To adjust sag: the easiest way is to adjust the air in the main chamber until you get the desired sag. The more adjustments your shock has the more you can fine tune your sag. Basically you have to play with it. Each frame has a different set-up due to all the different types of geometry so not all full suspension bikes would take the same adjustments for the same amount of tuning.

If I've missed something or something doesn't make sense please add-on!
  • + 2
 Precisely what I was looking for. Thank you.
  • + 0
 What they call sag is only the rear shock's portion which is actually driven back into its bore as you sit on your bike and before the suspension proper shows up, but I personally don't follow the set up guide chart for air pressure in this sense. When you buy your bike the shock comes with a band ring fit onto it for this purpose. The idea is you put pressure into your rear shock, have it fitted onto your frame, sit on it, and find out how much the rear shock is socking up by means of reading the band's displacement along the shaft. If you are asking, I ride my rear shock quite tight in my bike and I only tell about the difference when I turn into pro-pedal.
  • + 0
 Sorry, I mean to say I am into pro-pedal but I switch for more plush: this is when I find out.
[Reply]
  • + 2
 Great article, and some very useful posts as well. V. informative! Thanks!
[Reply]
  • + 1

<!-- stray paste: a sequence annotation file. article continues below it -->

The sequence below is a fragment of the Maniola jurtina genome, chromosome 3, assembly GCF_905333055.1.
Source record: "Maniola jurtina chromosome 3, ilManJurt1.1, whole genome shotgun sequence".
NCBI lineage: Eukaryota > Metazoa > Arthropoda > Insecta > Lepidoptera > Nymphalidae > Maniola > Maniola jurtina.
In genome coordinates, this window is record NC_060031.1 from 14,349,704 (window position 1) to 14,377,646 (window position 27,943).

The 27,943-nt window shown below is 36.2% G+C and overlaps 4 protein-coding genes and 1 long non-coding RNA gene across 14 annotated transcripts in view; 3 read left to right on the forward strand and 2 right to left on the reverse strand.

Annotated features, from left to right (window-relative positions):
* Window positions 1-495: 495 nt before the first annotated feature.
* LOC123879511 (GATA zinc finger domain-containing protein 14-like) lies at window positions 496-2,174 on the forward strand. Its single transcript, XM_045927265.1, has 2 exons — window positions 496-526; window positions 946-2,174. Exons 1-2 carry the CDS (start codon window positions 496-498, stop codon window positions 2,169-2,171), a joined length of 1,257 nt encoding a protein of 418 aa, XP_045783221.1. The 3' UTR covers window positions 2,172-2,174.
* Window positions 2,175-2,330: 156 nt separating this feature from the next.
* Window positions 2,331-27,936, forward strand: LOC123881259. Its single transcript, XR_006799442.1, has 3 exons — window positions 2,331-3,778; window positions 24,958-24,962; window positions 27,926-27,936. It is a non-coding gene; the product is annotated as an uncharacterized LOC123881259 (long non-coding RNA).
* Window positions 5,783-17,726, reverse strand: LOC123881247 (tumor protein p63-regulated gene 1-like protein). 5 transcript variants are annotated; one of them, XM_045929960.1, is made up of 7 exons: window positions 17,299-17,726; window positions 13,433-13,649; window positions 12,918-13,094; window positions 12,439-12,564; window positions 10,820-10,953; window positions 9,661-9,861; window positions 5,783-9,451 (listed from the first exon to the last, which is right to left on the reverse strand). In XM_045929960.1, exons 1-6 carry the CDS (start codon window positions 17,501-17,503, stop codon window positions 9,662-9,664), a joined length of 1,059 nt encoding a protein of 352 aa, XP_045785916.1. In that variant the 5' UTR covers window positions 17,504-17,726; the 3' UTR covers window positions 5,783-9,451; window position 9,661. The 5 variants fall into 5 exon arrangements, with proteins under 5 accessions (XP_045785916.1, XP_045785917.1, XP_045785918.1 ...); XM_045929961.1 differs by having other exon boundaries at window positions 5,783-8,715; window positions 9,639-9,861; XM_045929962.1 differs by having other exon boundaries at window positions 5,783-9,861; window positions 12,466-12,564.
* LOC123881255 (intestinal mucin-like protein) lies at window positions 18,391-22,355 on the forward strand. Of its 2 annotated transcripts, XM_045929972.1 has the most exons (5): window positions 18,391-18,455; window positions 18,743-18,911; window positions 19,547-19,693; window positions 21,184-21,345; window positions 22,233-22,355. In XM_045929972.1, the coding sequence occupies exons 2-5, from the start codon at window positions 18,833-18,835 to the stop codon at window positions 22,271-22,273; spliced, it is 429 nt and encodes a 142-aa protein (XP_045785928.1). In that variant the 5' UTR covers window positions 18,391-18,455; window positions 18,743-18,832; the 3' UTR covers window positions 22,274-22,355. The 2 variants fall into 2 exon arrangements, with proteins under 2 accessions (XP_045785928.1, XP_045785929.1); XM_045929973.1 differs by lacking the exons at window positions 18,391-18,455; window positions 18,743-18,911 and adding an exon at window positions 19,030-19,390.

great article that didnt leave me scratching my head trying to make sense of it all cheers..... dont suppose you fancy writting one about 07 66 sl`s???
  • - 4
 Yes in plane english, the fox site makes no sence at all.

Yes any chance of an explaination on Zokki AM range? good luck. lol
[Reply]
  • + 0
 Are their any good downhillers who ride at whistler that run an air shock for downhill instead of coil. If so what type of air shock
[Reply]
  • + 0
 Yes this is helpful information. As I will be investing in a Rocky Mountain Slayer and it will have the DHX 4.0 on it this will be a good reference. Thanks pinkbike. Smile
[Reply]
  • + 0
 more how-to articles are great. There's so much stuff out there to use and set up for..it's nice to see something you might not normally use or think about as an option.
[Reply]
  • + 0
 i have a question umm was was thinking of putting one on my rocky mountain flatline do they work good for down hill?? or am i better off with a coil shock
[Reply]
  • + 1
 write about 07 66 sl1 ATA... the hardest thing to tune... dah!
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  • - 3
 Good artical but I must agree with Sonicsloth, in the part about why you dont explain it is bad. It does give those new to the air shock system a quick glance I think you should have dropped a little more in depth. I say this because at the end you say just bring a pump with you and mess around with it while your riding? Heck I could have done that before you said anything in this post and probably come out with the same product.